Kyle pulled out his cell phone and punched in 911. He felt sick to his stomach, but forced it aside so he could talk. He hit the Send button and was greeted with a message saying, “No Service”. “What are you talking about?” he grumbled to his phone. “I just had full service.” He tried again, but he could see in the corner of his screen that he had no signal. “I have no signal,” he announced to everyone. “I can’t get a call out.”
As if being struck by the idea for the first time Jack and Burt took out their cell phones too. Neither had a signal. “Is it because the storm?” Burt asked. He looked more nervous than usual.
“The landline, maybe,” Jack said nodding toward the phone on the wall that Gus has tried, “but I don’t think it would do this to the cells.”
“So what do we do?” Kyle asked from his chair. The color was beginning to return to his face, but only as long as he kept his eyes off Harold’s body.
“Only thing we can do,” Jack said as he walked to the door and grabbed his coat off the rack. “I’ll go find the police and bring them back here.”
“Excuse me, but do you really think that would be a smart idea.” Everyone turned to the Englishman at the end of the bar.
“What do you mean?” Jack asked, his hand on the door handle, ready to brave the freezing cold to get help. “This guy’s been murdered, we need to get the cops.”
“Precisely,” Nigel said. “This man’s been murdered and, unless I’m blind, I see only five men other than myself in the building, which means, that someone in this room is this man’s murderer.”
The silence was deafening as this fact sank into the men in the room. The shock of Harold's murder quickly changed to paranoia and fear. Suspicious glances flew around the bar, each man wondering if the person next to them were a killer and worrying that they might be next.
“Would anyone have reason to kill this man?” Nigel asked. Everyone shook their heads.
“I barely knew the guy,” Burt said.
“I know his name’s Harold,” Jack said. “That’s all I know. What about you?” He turned to the Englishman. “We don’t even know your name, let alone if you had any connection with the guy.”
“My name is Nigel,” he answered. “Nigel White and I have no connection with this name or any of the rest of you. I am in this town merely on business and came in for a drink.”
“What kind of business?” Burt asked suspiciously.
“I am an editor,” he answered. “I’m staying in town for a few days while meeting with a publisher.”
“No one would have any reason to hurt Harold,” Gus said. “He was a good man and never hurt nobody in his life.” He chewed on the corner of his bottom lip. It was how he dealt with emotions that might be considered weak and, in his own opinion, feminine. Harold had never been a very open, talkative man, but he'd been a regular at bar for so long he'd almost become like family to Gus. As he looked at Harold's slumped form he felt like he'd just lost a brother.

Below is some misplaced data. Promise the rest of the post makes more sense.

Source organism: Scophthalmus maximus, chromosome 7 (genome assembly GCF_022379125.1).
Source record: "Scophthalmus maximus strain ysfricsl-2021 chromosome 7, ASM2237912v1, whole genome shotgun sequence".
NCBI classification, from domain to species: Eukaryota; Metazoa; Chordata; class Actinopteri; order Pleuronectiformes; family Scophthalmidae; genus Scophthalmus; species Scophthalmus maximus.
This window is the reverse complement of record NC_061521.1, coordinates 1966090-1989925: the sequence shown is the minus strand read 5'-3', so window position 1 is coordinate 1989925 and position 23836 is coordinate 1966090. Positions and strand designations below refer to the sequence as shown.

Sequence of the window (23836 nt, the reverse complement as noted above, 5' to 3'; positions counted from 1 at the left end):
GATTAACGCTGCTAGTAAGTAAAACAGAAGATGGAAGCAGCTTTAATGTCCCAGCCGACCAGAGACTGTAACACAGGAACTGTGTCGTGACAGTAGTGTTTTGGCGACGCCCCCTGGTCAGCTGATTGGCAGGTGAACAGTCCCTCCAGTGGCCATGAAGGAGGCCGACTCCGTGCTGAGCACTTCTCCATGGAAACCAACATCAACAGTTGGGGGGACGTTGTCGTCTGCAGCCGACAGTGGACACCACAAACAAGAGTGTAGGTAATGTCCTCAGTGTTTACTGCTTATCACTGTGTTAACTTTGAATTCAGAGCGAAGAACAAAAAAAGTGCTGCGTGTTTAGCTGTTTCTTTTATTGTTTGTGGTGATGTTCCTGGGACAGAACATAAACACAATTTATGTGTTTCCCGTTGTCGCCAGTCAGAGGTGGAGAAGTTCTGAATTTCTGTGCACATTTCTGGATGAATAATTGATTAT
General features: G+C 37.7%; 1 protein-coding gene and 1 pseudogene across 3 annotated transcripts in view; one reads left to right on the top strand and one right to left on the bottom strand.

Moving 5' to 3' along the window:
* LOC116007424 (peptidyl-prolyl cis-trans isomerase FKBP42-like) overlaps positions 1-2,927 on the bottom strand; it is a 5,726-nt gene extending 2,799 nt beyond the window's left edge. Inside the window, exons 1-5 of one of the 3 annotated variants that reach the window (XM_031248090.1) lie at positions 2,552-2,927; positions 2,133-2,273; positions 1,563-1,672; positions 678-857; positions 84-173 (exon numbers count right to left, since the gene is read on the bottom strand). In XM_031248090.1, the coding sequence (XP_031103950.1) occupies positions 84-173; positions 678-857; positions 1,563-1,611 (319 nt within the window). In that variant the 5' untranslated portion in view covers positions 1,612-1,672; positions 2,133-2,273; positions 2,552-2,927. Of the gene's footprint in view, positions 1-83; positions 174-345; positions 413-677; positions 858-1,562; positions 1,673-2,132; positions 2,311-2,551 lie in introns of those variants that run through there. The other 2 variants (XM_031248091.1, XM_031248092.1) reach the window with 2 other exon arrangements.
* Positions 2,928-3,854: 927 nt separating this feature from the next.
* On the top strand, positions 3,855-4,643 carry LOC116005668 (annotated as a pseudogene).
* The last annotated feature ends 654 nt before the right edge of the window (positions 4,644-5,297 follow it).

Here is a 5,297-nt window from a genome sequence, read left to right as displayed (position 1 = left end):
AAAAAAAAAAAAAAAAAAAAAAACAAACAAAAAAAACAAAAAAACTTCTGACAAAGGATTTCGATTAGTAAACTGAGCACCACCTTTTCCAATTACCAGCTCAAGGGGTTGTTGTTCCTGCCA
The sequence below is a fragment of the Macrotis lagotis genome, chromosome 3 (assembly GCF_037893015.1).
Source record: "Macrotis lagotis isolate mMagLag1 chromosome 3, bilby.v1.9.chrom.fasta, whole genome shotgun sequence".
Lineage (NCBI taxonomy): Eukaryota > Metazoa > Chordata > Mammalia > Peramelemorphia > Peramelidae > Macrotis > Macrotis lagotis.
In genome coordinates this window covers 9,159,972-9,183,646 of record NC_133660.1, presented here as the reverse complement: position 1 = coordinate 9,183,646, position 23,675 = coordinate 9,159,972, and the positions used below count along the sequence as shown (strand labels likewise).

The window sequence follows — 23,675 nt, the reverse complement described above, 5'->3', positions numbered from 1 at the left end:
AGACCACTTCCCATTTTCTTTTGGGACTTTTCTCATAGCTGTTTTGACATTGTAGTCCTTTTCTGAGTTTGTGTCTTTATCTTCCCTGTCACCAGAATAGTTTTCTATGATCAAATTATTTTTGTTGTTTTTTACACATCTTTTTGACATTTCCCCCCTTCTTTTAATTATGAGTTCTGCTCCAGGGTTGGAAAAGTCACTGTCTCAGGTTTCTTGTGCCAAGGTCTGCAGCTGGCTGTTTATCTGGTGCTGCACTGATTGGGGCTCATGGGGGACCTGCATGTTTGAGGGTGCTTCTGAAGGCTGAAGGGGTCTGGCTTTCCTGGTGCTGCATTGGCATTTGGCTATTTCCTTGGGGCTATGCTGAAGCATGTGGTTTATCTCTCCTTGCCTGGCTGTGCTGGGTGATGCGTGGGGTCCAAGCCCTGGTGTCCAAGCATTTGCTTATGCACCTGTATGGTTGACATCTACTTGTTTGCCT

“That's not the only question you should be asking.” Kyle said after a deep breath. The green was starting to fade from his facing, his natural skin tone coming through.
“What do you mean?” Gus asked.
“I mean, not only who would kill Harold; who could kill him?” He stood and looked over the dead man. “That guy has a screwdriver stabbed through his skull. Do you know how much force it would take to do that?”
“He's right.” Jack nodded his head. “I doubt I'd be able to do something like that.”
“Me neither,” Burt agreed. The air grew thick with tension as the men ran through their options as to who among them was a killer. Jack and Kyle could possibly have done it; they were both a medium, sort of athletic build and could be stronger than they appeared. Burt and the Englishman were obviously too wiry and frail to be able to pull off such a feat. Gus could've done it, he'd grown up on a farm and had become an ox of a man, but the years had not been kind to him and his arthritic joints. There was one obvious solution to this puzzle. All eyes went to Bones at the pool table.
Bones met every eye with a look of angry contempt. “What do you know? Everyone blames me.” He spit on the floor. “Screw you. You can all go to Hell; I didn't kill nobody.”
“Did you know him?” Kyle asked, standing from his chair and backing away from the pool table. The huge biker didn't answer him.
"What about it, Bones?" Jack asked. "Did you know Harold? Have a grudge against him?"
"I knew him," Bones growled. "Barely. Doesn't mean I killed him."
"Please!" Burt scoffed. "You're the only one here that could've killed him. He has a freaking screwdriver stabbed through his skull!"
Bones thrust the pool cue in his hand toward Burt. “I didn't kill him, but if you don't shut your yap I might kill you.”